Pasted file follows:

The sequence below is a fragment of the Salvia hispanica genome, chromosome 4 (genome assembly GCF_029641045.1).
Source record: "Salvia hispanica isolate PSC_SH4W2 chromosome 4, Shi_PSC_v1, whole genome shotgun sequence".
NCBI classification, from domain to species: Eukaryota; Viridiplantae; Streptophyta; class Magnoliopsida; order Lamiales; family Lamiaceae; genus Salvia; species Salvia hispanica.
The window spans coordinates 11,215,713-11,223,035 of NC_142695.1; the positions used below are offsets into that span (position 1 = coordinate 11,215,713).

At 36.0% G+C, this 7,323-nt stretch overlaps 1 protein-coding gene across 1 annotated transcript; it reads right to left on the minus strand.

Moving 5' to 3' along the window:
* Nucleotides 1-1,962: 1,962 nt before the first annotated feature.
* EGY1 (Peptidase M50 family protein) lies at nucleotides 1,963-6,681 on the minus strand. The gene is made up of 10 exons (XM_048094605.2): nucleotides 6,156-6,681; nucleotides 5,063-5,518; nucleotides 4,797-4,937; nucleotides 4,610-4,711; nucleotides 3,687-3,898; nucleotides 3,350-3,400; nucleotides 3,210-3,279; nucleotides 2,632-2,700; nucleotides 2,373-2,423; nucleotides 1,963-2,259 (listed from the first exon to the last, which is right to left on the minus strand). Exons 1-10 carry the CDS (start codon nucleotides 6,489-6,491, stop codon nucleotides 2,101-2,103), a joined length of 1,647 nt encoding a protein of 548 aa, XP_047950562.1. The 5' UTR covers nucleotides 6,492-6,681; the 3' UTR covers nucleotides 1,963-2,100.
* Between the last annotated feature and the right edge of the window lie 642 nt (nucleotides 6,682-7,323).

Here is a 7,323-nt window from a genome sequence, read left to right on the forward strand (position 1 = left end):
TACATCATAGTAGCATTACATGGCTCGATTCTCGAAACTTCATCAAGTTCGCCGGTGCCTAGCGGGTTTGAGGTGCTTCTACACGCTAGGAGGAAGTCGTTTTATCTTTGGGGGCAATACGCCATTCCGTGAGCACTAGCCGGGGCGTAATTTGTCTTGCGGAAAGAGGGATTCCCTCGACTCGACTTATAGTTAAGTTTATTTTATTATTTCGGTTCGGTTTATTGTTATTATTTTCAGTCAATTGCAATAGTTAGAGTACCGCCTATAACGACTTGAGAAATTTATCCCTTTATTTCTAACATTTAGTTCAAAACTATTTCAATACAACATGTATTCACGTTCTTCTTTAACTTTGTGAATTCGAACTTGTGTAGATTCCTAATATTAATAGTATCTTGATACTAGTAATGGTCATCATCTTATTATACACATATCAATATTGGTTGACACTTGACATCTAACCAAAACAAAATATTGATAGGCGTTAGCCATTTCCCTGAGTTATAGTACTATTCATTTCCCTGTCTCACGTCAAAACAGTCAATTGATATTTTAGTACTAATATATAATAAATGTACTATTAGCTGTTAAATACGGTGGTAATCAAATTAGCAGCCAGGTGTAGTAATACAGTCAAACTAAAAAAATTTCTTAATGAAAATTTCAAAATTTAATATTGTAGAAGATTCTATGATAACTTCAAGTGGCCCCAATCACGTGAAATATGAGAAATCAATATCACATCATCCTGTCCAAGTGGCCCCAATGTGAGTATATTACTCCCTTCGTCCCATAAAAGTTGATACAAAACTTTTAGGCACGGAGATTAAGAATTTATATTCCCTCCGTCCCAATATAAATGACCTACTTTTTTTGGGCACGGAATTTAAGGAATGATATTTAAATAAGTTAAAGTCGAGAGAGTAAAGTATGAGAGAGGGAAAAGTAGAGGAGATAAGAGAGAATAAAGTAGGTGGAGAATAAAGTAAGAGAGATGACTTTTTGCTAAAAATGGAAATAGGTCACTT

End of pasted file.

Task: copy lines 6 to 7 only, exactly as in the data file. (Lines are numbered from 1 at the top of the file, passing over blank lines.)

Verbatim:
Moving 5' to 3' along the window:
* Nucleotides 1-1,962: 1,962 nt before the first annotated feature.